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150,000 Fijians affected by economic downturn

Regional News
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SUVA (FBC News/Pacnews) — Around 40,000 people have been directly affected by the impact Covid-19 on tourism, while its broader flow-on effect spreads to over 150,000 Fijians.

These workers are either on reduced hours, reduced salaries, or rotational shifts.

Fiji Hotel and Tourism Association Chief Executive Officer Fantasha Lockington said the visitor arrivals between January and March 2019 reached 60,000 but this year, there’s only been about 28,000.

“Last year from January to June we brought in over 400,000 visitors and in that six months they spend here in Fiji around one billion dollars and so in the six months comparison, we have just gone through three months. If you look at our last years six months, we have a lot of filling up to do.”

According to Lockington, there are vulnerable groups within the sector who are among the hardest hit.

“This can include anything from tour operators, dive businesses, transport providers, the boat transfers if you are food manufacture or food provider, restaurants, bars, spas all these activities would have dried up now and these people have either shut down their business or close to the point to sustain their livelihood or just trying to survive and many of these workers have been sent home.”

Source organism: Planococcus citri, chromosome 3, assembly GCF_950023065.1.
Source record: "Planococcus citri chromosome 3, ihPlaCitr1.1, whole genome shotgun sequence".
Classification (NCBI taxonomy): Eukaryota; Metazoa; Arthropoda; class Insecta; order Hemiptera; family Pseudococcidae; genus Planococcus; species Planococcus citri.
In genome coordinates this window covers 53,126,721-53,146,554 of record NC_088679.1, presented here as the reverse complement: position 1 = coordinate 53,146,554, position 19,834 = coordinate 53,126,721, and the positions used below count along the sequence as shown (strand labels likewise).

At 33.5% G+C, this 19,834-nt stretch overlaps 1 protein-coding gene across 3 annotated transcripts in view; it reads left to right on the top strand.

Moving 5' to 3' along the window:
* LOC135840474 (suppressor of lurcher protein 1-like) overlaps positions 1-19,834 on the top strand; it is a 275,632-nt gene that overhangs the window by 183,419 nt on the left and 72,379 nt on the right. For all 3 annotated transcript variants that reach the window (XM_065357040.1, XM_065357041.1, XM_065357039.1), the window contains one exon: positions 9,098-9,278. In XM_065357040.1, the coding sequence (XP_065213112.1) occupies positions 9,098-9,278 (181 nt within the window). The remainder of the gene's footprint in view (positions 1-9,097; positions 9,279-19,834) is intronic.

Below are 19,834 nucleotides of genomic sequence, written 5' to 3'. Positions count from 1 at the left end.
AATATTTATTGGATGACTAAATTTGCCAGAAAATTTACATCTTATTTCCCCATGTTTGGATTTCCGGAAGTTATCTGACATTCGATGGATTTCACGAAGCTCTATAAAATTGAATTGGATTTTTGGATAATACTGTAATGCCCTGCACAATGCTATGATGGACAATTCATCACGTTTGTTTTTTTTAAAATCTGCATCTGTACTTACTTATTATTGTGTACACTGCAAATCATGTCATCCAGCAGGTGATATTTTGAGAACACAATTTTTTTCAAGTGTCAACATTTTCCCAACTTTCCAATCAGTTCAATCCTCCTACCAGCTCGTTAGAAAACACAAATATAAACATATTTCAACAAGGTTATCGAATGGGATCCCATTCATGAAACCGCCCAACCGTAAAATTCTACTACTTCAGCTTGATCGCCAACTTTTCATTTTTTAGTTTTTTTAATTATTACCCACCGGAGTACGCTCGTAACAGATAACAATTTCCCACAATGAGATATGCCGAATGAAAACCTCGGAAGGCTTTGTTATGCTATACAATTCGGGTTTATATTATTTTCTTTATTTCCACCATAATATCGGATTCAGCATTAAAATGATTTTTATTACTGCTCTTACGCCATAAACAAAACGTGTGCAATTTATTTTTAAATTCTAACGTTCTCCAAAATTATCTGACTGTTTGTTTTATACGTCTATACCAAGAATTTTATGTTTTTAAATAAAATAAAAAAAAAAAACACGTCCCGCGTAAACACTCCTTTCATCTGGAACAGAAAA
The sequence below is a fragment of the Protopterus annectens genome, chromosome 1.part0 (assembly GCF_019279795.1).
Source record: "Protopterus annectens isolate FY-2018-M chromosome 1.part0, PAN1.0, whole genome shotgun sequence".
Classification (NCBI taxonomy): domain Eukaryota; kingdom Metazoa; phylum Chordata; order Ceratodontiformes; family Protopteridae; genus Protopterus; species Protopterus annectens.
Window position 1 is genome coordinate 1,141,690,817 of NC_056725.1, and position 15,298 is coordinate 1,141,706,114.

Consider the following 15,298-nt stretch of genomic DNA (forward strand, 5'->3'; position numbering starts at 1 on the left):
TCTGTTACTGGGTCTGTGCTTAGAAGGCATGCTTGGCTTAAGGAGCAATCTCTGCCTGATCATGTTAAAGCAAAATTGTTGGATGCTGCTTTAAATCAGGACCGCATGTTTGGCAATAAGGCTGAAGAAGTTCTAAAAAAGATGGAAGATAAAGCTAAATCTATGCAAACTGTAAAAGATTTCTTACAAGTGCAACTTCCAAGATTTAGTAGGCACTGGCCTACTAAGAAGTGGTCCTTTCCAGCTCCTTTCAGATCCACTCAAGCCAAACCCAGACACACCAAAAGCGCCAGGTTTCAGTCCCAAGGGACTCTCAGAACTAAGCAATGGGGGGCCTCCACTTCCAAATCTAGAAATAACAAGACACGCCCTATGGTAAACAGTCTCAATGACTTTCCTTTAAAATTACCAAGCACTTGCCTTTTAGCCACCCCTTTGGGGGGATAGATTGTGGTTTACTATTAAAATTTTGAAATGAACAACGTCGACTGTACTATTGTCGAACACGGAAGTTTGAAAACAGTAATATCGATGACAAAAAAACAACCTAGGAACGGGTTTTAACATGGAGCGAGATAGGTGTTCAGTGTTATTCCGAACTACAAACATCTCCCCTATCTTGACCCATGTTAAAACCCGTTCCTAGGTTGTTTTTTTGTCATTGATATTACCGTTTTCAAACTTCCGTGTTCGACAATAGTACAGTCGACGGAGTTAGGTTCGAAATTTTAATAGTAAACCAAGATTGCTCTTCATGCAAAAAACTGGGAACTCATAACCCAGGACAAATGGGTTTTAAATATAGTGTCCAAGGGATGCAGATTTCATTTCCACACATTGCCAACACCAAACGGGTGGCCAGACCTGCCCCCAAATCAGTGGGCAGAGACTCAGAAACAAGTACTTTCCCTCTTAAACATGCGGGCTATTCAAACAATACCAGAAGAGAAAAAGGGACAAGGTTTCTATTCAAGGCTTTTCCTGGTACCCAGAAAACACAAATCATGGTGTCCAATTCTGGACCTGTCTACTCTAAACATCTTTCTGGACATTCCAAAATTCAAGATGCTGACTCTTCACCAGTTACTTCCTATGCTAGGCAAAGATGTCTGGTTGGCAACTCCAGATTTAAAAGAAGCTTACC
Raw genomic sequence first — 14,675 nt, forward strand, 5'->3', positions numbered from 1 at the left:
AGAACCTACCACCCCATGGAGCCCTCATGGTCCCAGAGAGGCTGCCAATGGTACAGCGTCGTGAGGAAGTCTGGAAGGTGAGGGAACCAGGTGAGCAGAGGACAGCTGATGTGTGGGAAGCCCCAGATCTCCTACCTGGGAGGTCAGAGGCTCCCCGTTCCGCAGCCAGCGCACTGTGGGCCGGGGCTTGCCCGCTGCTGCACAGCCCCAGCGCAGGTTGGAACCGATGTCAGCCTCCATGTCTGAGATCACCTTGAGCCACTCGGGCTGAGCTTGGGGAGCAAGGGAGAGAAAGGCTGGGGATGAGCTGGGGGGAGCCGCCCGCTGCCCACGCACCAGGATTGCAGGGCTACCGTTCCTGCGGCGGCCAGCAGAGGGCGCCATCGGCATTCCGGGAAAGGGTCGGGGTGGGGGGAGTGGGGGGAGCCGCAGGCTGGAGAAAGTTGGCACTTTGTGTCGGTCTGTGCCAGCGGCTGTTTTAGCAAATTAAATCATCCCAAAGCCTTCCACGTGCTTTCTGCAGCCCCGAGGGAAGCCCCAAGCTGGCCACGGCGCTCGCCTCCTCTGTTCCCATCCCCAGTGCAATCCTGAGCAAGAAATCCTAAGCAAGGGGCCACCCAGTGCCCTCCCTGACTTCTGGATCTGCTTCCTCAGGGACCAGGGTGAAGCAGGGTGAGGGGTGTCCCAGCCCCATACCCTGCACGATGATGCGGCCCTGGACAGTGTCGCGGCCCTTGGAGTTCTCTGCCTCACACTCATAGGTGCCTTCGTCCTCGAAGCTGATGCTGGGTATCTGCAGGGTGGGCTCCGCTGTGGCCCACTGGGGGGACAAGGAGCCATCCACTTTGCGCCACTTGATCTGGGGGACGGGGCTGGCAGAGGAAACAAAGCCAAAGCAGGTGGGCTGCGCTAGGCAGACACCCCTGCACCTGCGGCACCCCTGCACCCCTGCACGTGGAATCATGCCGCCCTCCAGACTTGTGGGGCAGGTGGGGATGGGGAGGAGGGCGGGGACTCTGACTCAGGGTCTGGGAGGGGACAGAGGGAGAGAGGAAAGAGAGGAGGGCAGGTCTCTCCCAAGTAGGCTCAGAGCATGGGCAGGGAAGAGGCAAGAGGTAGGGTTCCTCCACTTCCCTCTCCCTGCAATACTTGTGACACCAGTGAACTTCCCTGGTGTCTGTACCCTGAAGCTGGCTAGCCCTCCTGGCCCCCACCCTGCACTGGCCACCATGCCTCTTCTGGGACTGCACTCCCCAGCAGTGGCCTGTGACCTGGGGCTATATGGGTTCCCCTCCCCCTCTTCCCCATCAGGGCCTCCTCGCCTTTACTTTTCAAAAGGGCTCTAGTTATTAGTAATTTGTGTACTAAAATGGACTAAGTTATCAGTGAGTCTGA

Around 900,000 tourists came to Fiji last year.

The industry had projected a 3% growth this year, expecting 937,000 arrivals.

Meanwhile, Fiji's Minister for Commerce and Trade Faiyaz Koya held a meeting with both New Zealand and Australian High Commissioners Wednesday.

He met with Australian  High Commissioner John Feakes and New Zealand High Commissioner, Jonathan Curr to discuss areas where the three nations can cooperate to jump-start the regional economy.

Koya said the ministry is working on a number of recovery strategies that look at new and innovative industries, as well as reviving those that are crucial for the Fijian economy.

He said the ministry is exploring options in securing market access for crucial products, outsourcing businesses, as well as tourism and investment opportunities in key markets, commencing with Australia, New Zealand, and Pacific Island Countries.

Minister Koya also said that continuous dialogue with Fiji’s two key trading partners is critical as collaboration can create more business, investment, and jobs in this challenging environment.

The meeting further discussed how the three nations could work together to ensure continuity of trade and economic relations.

Australia and New Zealand are among Fiji’s top five trading destinations and on average, account for 70% of visitors to Fijian shores.

There was general consensus on the need to start developing strategies, protocols, and rules around cross border movement of people and trade so they are able to capitalize on the opportunities in Fiji key industries.

The meeting discussed and exchanged economic policies and strategies that each government was engaging in to ensure continuity of business in their respective jurisdictions

November 2020 pssnewsletter

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